According to Josh Rogin in the Washington Post on November 14th, US Vice President Mike Pence had just said, as Rogin phrased it, that “the United States has no intention of ceding influence or control over the [Pacific] region to Beijing” and that if China won’t do everything that the US demands, then the US is fully prepared to force China to obey. The same newspaper had earlier presented Robert D. Kaplan, on October 9th, saying, “The United States must face up to an important fact: the western Pacific is no longer a unipolar American naval lake, as it was for decades after World War II. The return of China to the status of great power ensures a more complicated multipolar situation. The United States must make at least some room for Chinese air and naval power in the Indo-Pacific region.” But the US regime is now making clear that it won’t do that.
The US regime appears to be determined to coerce both Russia and China to comply with all American demands. With both of those countries, as with Iran, the US regime is now threatening hot war. Trump, as the “deal-maker,” is offering no concessions, but only demands, which must be complied with, or else. The United States is threatening WWIII. But what nations will be America’s allies, this time around? If many European nations abandon the US, then what?
Key for the US regime is keeping the US dollar as the world’s reserve currency.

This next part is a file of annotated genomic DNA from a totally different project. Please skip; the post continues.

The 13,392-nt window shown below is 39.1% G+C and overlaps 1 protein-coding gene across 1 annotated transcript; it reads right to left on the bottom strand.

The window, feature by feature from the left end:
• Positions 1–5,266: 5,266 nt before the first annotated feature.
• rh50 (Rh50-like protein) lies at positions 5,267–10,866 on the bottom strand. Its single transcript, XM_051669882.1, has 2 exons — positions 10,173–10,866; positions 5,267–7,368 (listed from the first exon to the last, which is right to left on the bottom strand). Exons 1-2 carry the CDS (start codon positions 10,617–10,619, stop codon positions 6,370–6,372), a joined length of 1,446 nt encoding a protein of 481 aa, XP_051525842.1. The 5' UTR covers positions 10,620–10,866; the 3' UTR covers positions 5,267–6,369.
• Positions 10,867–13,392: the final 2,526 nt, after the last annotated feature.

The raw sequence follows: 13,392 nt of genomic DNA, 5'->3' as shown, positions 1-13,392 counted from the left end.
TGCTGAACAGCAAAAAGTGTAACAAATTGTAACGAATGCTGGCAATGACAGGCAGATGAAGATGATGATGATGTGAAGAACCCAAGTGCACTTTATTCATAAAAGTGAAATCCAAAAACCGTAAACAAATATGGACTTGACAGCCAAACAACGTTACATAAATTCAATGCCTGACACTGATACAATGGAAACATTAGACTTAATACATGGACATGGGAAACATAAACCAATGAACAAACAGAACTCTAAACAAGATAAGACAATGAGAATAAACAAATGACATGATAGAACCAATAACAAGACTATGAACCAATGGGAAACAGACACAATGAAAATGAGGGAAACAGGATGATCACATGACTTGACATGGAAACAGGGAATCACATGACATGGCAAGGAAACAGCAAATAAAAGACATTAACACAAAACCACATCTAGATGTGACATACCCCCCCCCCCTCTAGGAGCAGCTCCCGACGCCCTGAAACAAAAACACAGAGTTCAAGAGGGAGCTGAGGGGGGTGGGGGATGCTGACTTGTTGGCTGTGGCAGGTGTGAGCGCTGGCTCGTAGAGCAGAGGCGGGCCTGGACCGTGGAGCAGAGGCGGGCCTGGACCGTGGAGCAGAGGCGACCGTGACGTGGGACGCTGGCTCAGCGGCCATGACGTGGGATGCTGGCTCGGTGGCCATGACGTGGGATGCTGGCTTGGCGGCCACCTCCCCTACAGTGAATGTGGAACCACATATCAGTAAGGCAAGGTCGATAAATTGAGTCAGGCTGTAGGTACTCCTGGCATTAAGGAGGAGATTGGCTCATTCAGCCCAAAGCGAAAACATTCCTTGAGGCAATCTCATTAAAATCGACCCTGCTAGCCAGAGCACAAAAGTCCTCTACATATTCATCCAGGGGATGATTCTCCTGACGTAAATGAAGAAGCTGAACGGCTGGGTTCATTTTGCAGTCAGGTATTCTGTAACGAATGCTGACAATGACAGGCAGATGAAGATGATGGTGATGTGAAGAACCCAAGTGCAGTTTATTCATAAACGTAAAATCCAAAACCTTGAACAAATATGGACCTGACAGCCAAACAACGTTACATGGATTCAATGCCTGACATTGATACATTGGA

Rockefeller Capital Management, Global Foresight, Third Quarter 2018 presents Jimmy Chang, Chief Investment Strategist, headlining “Nothing Trumps the Dollar, Yet”. He writes: “The reserve currency status gives the US a significant advantage in handling its finances. American economist Barry Eichengreen observed that it cost only a few cents for the US to print a $100 bill, but other countries would need to produce $100 of actual goods or services to obtain that $100 bill. The world’s need for the greenback allows the US to issue debt in its own currency at very low interest rates. French Finance Minister Valéry Giscard d’Estaing, who later became the president, coined [in 1965] the term ‘exorbitant privilege’ to describe America’s advantage” of the US dollar over any other nation’s currency. That “exorbitant advantage” never went away. Chang concludes: “As for the King Dollar, its short-term outlook appears robust.” However, few other observers now share that view. Increasing numbers of countries are pricing goods in other currencies, and China’s yuan and the EU’s euro are especially significant contenders to end dollar-dominance and to end the advantages that US-based international corporations enjoy from dollar-dominance.